Additionally, to avoid hatred, a leader must ensure he commits most of his atrocities swiftly as he is assuming power. This is necessary “to secure oneself.” Afterwards, the prince should discontinue routine violence and only use it for “utility for the subjects.” Otherwise, if cruelties persist, one’s people will not feel secure, and so they will despise their leader.[5]

Agathocles demonstrated Machiavelli’s philosophy of violence very well. He wrested supreme power for himself with a swift flash of brutality. But he refrained from seizing anyone’s property, and his thirst for blood did not run rampant during his administration. This is why, according to Machiavellian values, the people of Syracuse feared Agathocles but did not hate him. Consequently, Agathocles gained and kept power without significant opposition.

Another Machiavellian principle Agathocles showed during his seizure of power was caution of the aristocracy. The rich always scheme for more possessions and more control, says Machiavelli. Whereas “the people want not to be oppressed,” the aristocrats “want to oppress.” Should any opportunity arise, “the great” as Machiavelli calls them, will betray their leader for their own gain.[6] Thus, when Agathocles executed the richest citizens of Syracuse, he eliminated what could have been a threat to his rule, as per Machiavellian guidelines.

Machiavelli also emphasizes relying on oneself, instead of on fortune or on other people. Fortune, after all, does not exist; humans are the makers of their own fates. And other individuals are wicked schemers who will take advantage of one’s reliance on them.[7] The only force or person, on which one can depend, is oneself.

Agathocles receives praise from Machiavelli for his self-reliance. Agathocles did not rely on anyone’s help as he rose to power. Instead, he climbed through the ranks of the military by his own efforts, experiencing “a thousand trials and hardships.” After Agathocles staged his coup d’etat, he maintained his rule himself through “many spirited and dangerous policies.” He did not depend on others or on any public love of him.[8]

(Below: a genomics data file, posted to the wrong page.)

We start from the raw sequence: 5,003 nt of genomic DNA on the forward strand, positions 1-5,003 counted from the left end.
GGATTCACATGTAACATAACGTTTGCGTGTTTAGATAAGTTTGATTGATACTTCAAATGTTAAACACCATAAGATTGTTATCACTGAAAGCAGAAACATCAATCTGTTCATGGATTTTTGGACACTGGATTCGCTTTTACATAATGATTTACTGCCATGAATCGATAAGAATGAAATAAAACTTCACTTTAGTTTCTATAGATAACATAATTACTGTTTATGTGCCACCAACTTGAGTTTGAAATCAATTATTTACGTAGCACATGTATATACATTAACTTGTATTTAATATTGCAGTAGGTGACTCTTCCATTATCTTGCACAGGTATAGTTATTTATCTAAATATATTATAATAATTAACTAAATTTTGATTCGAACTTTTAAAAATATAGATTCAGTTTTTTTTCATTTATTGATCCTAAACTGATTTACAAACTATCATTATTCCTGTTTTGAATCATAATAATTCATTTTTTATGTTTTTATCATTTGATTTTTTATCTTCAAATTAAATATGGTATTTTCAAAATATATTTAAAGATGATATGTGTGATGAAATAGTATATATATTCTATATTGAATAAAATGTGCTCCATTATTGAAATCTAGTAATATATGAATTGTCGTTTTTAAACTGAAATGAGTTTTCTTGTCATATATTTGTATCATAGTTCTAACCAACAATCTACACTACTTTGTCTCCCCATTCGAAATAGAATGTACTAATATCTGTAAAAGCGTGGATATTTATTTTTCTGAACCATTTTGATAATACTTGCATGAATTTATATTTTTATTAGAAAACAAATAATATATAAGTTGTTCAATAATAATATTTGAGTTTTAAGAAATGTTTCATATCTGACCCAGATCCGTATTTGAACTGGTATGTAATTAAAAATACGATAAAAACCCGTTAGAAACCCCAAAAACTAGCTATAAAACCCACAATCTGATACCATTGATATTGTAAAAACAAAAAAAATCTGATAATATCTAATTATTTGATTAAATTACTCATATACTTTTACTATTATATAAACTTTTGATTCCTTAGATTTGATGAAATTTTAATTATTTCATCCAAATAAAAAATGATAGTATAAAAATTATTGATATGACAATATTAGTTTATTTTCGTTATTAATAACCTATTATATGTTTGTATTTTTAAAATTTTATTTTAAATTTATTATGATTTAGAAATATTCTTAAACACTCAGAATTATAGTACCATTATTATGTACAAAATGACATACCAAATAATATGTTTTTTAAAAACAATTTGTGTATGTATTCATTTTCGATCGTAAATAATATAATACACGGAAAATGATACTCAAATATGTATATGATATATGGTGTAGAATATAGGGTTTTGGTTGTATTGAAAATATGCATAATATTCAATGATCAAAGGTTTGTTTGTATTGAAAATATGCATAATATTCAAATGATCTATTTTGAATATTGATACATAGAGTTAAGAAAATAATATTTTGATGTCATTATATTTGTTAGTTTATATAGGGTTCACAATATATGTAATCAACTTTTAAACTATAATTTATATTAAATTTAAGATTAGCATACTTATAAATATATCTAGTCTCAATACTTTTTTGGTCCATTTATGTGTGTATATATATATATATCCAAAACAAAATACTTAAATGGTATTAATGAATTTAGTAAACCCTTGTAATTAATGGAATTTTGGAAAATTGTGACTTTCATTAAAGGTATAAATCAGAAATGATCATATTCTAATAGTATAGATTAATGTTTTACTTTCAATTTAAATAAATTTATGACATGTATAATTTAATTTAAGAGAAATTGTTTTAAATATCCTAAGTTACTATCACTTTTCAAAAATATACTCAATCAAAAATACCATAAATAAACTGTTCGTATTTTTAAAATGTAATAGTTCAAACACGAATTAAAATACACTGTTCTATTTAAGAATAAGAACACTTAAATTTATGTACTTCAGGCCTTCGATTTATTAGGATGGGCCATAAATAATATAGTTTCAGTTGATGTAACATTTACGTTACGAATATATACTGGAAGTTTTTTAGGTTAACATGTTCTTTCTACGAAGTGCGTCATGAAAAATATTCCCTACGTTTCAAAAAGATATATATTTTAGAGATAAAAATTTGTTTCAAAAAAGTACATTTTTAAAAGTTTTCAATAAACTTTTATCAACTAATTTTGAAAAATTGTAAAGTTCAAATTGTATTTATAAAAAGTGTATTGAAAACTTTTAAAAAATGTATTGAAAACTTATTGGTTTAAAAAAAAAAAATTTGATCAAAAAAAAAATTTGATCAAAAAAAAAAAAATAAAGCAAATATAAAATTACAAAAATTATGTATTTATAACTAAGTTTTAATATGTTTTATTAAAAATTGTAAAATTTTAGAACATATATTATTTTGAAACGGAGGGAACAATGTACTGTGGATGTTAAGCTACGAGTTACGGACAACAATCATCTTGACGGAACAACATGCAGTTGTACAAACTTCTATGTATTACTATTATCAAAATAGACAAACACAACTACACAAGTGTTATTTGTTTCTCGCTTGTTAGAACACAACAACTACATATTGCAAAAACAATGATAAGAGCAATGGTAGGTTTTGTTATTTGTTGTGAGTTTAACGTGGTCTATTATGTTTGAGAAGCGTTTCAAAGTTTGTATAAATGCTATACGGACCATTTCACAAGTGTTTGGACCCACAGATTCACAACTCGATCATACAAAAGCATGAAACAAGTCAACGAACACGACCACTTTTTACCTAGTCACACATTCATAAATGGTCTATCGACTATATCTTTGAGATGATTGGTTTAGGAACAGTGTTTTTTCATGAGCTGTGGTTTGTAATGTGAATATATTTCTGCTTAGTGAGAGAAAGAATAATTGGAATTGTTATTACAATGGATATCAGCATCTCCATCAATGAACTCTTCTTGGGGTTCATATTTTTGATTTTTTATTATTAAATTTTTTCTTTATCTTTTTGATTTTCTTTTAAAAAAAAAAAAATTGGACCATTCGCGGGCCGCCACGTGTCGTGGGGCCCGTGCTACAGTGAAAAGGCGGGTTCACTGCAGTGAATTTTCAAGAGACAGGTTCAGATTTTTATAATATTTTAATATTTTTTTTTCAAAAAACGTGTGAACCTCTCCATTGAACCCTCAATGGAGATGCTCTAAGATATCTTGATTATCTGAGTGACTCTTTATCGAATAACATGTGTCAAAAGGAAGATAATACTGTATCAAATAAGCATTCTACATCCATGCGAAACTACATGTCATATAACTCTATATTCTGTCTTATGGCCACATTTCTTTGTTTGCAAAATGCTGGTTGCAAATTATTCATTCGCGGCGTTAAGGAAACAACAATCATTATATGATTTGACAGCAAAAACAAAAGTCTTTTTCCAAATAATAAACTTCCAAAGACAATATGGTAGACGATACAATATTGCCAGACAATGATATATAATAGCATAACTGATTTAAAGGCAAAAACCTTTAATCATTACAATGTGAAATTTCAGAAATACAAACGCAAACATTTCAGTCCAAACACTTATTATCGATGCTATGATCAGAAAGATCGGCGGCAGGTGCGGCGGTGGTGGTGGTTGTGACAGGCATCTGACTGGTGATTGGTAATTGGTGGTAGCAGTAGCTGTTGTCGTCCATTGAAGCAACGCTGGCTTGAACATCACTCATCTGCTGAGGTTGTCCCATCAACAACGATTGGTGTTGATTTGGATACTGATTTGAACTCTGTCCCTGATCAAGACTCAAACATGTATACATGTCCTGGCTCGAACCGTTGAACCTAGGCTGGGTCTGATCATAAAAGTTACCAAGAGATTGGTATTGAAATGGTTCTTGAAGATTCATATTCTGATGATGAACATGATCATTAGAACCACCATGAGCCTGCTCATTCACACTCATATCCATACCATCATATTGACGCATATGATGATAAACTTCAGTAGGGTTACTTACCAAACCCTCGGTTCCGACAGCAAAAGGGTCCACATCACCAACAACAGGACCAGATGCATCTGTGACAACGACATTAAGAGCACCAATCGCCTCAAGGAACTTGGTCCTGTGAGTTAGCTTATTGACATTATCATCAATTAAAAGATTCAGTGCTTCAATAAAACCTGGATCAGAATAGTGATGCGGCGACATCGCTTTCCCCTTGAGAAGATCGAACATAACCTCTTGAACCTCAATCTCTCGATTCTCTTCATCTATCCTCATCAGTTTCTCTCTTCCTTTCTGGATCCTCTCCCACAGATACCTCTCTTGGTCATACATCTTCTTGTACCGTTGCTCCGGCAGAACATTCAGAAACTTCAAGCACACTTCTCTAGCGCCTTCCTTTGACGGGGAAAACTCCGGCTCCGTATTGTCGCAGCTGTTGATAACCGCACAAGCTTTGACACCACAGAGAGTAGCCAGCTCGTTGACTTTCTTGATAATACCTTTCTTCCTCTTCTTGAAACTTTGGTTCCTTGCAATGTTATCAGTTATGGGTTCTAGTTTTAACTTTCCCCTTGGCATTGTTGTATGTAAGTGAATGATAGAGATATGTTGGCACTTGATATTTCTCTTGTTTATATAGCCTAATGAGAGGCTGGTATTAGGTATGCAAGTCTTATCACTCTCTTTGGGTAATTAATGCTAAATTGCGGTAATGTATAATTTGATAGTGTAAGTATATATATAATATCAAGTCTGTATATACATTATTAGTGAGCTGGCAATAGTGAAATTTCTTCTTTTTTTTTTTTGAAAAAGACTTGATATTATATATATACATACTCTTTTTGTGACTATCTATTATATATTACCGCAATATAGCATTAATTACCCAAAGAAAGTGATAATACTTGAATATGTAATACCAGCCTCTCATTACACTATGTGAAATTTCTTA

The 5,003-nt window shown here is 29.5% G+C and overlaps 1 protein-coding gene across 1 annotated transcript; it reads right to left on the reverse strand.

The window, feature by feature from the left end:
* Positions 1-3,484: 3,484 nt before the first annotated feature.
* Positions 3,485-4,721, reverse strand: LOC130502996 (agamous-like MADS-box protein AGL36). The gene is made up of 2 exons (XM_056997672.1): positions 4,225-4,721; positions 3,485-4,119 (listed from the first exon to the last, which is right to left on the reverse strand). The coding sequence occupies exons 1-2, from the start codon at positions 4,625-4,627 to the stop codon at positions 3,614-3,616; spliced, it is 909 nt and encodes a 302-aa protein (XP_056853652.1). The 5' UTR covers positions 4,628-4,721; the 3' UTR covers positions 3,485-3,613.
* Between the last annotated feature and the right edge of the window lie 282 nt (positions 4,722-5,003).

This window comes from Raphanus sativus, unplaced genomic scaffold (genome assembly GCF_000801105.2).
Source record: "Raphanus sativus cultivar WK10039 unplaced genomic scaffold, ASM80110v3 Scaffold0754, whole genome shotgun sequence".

He also did not rely on luck when, into his reign, the Carthaginians twice defeated him in battle and eventually laid siege to Syracuse itself. Instead, Agathocles took the initiative to defend his city, and turn the tide of the war against Carthage. While keeping some troops in Syracuse to withstand the Carthaginian siege, Agathocles slipped out of Syracuse with the rest of his men and assailed Africa, where Carthage stood. Agathocles beat Carthage on its own soil, thereby freeing Syracuse and forcing the Carthaginians to concede Sicily to him.[9]


[1] Niccolo Machiavelli, The Prince, trans. Harvey C. Mansfield. (Chicago: University of Chicago Press, 1998): 98-101.

TOPICS: Crime/Corruption; Culture/Society; Extended News; Front Page News; Government; News/Current Events; Politics/Elections; US: New Jersey; US: New York
KEYWORDS: machiavelli; mcgreevey; newjersey

1 posted on 09/16/2004 6:38:15 PM PDT by Calpernia
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To: Calpernia
I can hardly order a cup of coffee or yell at my dog without uttering "Machiavelli."

It's an indespensible word, really.

2 posted on 09/16/2004 6:43:10 PM PDT by dead (I've got my eye out for Mullah Omar.)
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To: Calpernia

I believe this was in the Onion, but it is funny as poop:


3 posted on 09/16/2004 7:26:42 PM PDT by Screaming Eagle Red Leg
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To: Liz


4 posted on 09/16/2004 8:30:08 PM PDT by endthematrix (STAND BY........New Tag Line In Progress..........STAND BY......New Tag Line in)
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To: Calpernia

So indictments against the gay gov to follow?

5 posted on 09/16/2004 8:30:42 PM PDT by Rockitz (After all these years, it's still rocket science.)
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To: Calpernia
Ah, if only more people woke up to the truth about ManGravey, that his "Gay America" speech was a smokescreen for his corrupt administration.

Of course, my relatives in Sopranostan just shrug it off as another in a long line of corrupt politicians.

6 posted on 09/16/2004 9:14:37 PM PDT by Clemenza (I LOVE Halliburton, SUVs and Assault Weapons. Any Questions?)
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To: Clemenza

My husband is the same way. Since we grow up under corruption, he sees it as normal.

7 posted on 09/16/2004 9:44:41 PM PDT by Calpernia (